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Should the sale of genetically modified food be banned?
In a country with a majority of the public against genetically modified foods, the government is obligated to ban them.
Public opinion is against genetically modified foods in a number of countries where studies have been conducted.
Government agencies should at least respond to grievances from concerned citizens with assurances for those concerned to be able to exercise consumer choice.
The quality of food has a widespread, systematic and long-term impact on all members of the society - questions with these features must be decided by general public in democratic states.
When there is no unambiguous, logical and informed decision that can be made by the government, the public must have the final word.
It is the voter-mandated mission of governments and their agencies to ensure safeguards against products that may cause harms to citizens.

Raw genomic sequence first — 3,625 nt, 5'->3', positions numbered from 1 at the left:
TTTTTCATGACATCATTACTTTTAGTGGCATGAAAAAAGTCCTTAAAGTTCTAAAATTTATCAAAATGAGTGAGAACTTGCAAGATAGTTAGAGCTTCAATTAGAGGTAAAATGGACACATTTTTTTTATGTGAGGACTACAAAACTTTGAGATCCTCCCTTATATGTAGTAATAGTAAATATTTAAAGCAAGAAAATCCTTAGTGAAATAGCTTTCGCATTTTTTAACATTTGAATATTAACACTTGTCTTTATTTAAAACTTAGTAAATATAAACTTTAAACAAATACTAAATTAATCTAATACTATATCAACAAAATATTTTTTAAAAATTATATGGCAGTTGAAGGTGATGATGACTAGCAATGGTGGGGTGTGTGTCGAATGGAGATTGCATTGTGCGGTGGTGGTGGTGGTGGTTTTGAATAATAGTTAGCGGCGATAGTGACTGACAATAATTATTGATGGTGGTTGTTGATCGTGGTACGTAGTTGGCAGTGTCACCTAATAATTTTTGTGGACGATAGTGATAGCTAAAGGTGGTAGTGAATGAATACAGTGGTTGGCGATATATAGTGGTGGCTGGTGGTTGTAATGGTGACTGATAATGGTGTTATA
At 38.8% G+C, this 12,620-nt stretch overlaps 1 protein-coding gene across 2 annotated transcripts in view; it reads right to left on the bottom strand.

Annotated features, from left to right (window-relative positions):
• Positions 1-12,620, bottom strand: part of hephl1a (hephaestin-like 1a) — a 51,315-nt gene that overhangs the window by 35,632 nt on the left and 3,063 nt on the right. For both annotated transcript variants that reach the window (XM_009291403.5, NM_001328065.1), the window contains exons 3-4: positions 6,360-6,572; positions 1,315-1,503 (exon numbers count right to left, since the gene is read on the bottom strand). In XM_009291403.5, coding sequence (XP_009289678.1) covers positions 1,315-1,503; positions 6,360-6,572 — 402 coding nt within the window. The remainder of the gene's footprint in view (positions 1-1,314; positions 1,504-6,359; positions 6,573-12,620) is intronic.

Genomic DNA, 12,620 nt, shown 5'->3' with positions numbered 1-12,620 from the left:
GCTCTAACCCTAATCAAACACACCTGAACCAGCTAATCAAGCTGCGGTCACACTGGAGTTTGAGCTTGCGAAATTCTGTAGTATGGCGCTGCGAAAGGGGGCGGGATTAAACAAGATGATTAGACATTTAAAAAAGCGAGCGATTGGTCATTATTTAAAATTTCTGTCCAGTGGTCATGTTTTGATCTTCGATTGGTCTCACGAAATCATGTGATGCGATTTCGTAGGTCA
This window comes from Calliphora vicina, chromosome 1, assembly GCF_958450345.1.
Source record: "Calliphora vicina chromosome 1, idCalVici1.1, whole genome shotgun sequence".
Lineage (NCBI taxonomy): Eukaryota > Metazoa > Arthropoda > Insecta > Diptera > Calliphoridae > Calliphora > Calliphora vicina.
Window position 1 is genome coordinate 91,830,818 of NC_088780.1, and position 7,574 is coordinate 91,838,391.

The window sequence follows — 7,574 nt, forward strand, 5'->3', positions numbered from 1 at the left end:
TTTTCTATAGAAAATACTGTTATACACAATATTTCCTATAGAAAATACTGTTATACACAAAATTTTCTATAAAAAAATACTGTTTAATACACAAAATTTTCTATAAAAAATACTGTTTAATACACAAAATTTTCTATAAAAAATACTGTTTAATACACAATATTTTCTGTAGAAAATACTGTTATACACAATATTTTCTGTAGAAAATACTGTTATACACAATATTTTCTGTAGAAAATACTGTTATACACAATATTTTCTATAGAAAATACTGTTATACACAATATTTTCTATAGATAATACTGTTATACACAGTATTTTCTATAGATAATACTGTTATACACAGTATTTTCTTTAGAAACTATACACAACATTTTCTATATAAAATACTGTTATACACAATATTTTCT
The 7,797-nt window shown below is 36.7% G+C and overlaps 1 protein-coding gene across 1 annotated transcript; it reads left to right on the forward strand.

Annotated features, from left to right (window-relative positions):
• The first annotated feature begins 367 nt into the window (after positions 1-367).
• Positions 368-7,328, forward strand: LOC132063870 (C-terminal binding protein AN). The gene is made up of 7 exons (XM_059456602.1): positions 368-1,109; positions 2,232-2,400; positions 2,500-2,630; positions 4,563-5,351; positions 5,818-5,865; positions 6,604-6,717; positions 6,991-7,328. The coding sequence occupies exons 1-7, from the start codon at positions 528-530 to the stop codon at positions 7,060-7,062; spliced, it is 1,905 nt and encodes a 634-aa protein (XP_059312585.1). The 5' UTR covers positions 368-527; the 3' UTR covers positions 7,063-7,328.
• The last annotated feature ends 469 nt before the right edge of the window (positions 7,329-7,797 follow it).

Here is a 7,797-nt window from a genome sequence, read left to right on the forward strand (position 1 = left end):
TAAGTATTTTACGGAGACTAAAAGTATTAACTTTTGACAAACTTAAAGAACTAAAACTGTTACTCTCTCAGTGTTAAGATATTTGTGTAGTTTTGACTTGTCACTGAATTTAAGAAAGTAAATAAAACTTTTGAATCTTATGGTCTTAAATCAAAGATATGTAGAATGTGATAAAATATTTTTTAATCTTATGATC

Who should decide and what their decision should be are different questions. The thesis is about the latter, should GMOs be banned. This point is about who, and does not even address the question of why voters should so decide.
A study done by the
shows that as income level and education level rises, people are more supportive of GMOs. This suggests that less-educated people are the main opponents of GMOs.
People should be able to choose what to buy by voting with their money.
The people against the sale of GMO's are not harmed by others buying it. So only the people in favour are relevant, provided that GMO's are clearly labelled.
Governments are not obligated to act upon majority opinion.